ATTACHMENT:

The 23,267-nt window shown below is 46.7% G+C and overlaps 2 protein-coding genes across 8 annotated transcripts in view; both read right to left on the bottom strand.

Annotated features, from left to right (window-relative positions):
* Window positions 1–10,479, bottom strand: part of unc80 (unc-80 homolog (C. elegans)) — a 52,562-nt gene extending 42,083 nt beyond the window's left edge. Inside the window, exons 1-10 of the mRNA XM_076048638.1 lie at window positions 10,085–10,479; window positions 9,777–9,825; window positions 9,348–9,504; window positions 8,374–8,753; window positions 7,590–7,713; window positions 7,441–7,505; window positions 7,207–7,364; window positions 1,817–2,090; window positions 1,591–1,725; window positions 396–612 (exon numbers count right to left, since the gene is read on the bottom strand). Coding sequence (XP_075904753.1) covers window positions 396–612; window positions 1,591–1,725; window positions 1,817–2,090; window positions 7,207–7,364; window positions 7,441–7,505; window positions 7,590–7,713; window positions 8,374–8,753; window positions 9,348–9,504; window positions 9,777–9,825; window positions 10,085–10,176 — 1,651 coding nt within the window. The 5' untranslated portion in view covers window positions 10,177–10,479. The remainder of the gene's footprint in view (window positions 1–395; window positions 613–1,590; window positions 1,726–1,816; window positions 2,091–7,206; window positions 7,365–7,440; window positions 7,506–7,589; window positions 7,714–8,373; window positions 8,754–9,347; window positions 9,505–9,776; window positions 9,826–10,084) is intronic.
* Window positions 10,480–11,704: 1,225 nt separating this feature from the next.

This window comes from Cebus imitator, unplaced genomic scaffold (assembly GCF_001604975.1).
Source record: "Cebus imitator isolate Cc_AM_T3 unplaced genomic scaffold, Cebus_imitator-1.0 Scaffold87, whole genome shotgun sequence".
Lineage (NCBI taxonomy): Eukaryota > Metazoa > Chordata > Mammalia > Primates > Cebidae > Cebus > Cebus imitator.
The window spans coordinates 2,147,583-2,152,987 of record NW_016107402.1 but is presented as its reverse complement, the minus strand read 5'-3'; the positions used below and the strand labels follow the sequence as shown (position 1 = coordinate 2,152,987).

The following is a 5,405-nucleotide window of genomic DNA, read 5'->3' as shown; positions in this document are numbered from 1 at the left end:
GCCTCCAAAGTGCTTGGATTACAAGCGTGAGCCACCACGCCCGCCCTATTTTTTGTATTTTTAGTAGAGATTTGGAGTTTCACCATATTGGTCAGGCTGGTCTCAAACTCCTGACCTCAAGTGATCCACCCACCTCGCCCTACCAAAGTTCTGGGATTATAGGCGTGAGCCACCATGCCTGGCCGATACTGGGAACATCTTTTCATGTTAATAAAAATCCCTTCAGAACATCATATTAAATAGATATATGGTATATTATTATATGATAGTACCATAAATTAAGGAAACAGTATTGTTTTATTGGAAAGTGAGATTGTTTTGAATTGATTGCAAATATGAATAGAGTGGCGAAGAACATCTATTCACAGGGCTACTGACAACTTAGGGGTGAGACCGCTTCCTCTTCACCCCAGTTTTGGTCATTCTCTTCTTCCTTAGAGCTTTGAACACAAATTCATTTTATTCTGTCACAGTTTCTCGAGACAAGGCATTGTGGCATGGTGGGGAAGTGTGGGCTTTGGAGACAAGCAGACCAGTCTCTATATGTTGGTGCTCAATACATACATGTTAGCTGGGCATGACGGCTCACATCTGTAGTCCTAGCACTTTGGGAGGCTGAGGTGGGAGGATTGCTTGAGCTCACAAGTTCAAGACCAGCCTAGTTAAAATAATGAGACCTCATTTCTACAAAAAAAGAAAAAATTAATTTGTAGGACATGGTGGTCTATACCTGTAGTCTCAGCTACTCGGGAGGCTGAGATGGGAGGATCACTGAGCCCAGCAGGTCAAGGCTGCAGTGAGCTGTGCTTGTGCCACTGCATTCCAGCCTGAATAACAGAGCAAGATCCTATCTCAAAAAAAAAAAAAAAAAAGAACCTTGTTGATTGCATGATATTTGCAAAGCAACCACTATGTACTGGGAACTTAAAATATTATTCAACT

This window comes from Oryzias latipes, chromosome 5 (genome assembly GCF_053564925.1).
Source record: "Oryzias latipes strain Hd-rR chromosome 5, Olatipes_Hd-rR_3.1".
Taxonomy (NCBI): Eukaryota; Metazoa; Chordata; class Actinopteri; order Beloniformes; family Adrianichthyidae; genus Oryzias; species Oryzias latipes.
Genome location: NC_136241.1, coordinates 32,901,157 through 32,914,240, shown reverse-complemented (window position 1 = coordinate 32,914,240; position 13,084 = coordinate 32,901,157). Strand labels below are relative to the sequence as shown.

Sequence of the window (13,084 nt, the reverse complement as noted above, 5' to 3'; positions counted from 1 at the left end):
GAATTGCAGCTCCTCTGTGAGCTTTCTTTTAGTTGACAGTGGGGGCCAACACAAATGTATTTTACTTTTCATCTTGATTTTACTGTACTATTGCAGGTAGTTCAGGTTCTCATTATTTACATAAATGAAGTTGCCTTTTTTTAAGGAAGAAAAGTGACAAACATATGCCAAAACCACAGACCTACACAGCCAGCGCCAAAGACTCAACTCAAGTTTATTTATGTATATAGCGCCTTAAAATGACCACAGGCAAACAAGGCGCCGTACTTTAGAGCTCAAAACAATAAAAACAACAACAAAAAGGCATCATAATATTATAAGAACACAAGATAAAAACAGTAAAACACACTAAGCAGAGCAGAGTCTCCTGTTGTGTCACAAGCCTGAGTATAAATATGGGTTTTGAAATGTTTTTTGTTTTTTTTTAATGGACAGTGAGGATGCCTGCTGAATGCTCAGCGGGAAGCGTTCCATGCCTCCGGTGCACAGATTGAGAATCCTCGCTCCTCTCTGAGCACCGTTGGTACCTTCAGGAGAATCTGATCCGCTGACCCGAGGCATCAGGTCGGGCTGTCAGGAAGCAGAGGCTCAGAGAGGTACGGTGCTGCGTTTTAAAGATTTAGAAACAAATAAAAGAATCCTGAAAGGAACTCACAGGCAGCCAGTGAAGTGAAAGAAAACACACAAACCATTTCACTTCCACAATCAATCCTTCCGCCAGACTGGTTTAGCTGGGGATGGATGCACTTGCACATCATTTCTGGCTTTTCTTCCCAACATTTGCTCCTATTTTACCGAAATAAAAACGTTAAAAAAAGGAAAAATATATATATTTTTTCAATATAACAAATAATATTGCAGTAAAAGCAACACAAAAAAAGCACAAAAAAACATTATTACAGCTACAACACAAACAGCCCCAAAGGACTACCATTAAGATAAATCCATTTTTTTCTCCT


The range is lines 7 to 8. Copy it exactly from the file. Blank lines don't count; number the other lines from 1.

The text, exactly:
Lineage (NCBI taxonomy): Eukaryota > Metazoa > Chordata > Mammalia > Primates > Cebidae > Cebus > Cebus imitator.
The window spans coordinates 2,147,583-2,152,987 of record NW_016107402.1 but is presented as its reverse complement, the minus strand read 5'-3'; the positions used below and the strand labels follow the sequence as shown (position 1 = coordinate 2,152,987).